- Services for graduate students from the UW Library
- List of Ontario University Libraries
- Note: University of Toronto has limits on who may use materials; External researchers (Grad Students, Faculty, or staff from other Canadian Universities) must purchase a Direct Borrower card
Reading research articles
- How to read a scientific paper. From Elsevier.
- How to read and understand a scientific article. From University Affairs.
- How to read a scientific article. From Rice University
* - Faculty recommendation
Graduate School in General
* Haggerty, K., & Doyle, A. (2015). 57 ways to screw up in grad school : perverse professional lessons for graduate students. Chicago: University of Chicago Press.
* Berdahl, L., & Malloy, J. (2018). Work Your Career: Get What You Want from Your Social Sciences or Humanities PhD. University of Toronto Press.
* Heard, S. (2016). The Scientist’s Guide to Writing : How to Write More Easily and Effectively throughout Your Scientific Career. Princeton University Press.
Graduate Theses Manuals
Parsons, T. and Knight, PG. (2015). How To Do Your Dissertation in Geography and Related Disciplines. Routledge.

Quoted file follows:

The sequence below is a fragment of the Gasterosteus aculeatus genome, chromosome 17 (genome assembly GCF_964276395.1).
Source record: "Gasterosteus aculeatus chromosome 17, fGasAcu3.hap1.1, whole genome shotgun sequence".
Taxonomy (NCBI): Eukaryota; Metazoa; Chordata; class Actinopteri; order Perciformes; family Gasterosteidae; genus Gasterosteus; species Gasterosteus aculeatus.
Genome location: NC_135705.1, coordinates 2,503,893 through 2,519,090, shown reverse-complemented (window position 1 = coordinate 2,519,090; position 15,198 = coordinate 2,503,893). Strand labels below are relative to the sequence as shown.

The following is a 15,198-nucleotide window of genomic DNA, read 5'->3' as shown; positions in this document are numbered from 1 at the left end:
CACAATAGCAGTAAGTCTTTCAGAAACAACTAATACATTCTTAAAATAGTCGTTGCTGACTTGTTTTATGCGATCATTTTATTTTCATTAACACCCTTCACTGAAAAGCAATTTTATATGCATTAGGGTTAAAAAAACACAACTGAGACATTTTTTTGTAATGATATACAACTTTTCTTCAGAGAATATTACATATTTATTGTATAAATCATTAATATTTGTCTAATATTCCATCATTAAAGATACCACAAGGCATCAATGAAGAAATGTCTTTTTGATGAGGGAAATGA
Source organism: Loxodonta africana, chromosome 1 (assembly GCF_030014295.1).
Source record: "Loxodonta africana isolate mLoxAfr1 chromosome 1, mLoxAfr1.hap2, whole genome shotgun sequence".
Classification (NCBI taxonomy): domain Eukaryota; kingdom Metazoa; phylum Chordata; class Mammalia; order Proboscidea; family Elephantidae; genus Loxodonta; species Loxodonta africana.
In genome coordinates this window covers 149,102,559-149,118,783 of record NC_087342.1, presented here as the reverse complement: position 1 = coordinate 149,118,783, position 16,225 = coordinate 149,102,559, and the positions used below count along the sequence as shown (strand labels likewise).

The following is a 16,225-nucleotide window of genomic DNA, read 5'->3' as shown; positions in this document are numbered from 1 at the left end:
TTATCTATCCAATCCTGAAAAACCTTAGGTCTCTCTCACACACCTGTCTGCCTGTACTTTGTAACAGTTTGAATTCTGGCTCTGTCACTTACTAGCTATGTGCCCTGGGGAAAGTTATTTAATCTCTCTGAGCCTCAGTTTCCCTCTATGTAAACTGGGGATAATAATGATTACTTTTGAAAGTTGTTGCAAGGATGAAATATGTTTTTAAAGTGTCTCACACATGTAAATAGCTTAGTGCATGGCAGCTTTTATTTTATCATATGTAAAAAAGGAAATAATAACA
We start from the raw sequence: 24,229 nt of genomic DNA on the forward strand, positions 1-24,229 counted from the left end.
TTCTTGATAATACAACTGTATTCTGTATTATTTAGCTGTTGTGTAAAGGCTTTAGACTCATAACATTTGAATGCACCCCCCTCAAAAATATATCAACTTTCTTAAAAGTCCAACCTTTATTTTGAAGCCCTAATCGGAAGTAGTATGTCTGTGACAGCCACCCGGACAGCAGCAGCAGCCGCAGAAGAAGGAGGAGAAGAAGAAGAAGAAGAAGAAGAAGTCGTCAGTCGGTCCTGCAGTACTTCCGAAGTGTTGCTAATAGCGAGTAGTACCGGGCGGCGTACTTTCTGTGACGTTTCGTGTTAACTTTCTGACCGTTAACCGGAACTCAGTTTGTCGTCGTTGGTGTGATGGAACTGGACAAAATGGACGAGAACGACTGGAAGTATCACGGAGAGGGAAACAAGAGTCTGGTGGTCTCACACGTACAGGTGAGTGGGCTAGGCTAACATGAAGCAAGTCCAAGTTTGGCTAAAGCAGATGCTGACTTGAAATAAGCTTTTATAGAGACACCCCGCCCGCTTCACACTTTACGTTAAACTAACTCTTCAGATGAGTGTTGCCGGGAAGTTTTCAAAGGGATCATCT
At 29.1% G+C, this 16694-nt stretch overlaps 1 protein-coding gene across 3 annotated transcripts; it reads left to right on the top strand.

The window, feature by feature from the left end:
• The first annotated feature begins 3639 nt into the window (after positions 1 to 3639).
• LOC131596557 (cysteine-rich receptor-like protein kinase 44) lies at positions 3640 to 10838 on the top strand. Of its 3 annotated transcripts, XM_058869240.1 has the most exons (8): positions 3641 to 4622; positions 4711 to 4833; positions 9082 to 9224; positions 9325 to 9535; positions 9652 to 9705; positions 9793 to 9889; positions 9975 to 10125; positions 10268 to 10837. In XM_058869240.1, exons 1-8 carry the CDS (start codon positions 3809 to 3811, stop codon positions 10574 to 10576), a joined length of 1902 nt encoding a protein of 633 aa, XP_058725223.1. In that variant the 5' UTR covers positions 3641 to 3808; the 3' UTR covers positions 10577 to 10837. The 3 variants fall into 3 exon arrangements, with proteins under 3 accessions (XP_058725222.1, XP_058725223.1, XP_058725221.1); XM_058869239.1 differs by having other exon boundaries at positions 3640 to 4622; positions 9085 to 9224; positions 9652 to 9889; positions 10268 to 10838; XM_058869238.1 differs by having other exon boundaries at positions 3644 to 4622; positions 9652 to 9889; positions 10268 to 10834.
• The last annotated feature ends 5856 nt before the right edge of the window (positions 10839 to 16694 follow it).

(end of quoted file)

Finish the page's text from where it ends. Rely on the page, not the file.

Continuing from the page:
Dollinger, M. (2019). Getting the Most Out of Your Doctorate. Bingley: Emerald Publishing.
Blair, L. (2016). Writing a Graduate Thesis or Dissertation. Boston : Brill.
Biggam, J. (2015). Succeeding with your master's dissertation : a step-by-step handbook. Berkshire, England : Open University Press
Geography/Environmental Studies Research Manuals
- These deal more with non-library related components of the research process.
Clifford, N.J. et al. (eds.). 2015. Key methods in geography. London: SAGE Publications. (multiple editions available)
Gomez, B. and J. P. Jones. (eds.). 2010. Research methods in geography : a critical introduction. Malden, MA: Wiley-Blackwell.
Hay, I. 2016. Qualitative research methods in human geography (Fourth ed.). Don Mills, Ontario: Oxford University Press.
Kanazawa, M. 2018. Research methods for environmental studies : A social science approach. Abingdon, Oxon ; New York, NY: Routledge.
Montello, D. R. and P. C. Sutton (eds.). (2013). An introduction to scientific research methods in geography and environmental studies. 2nd ed. London: SAGE Publications.
General Library Research Manuals
Abbott, A. (2014). Digital paper : a manual for research and writing with library and internet materials. Chicago: University of Chicago Press.
- Abbott is an expert Sociologist and provides a great narrative (Ch. 2, A Library Ethnography) of what detailed library work consists of.
Mann, T. (2015). The Oxford guide to library research. 4th ed. New York: Oxford University Press.
- A comprehensive look into the entire gamut of library research; covers database searching at the intermediate to expert level.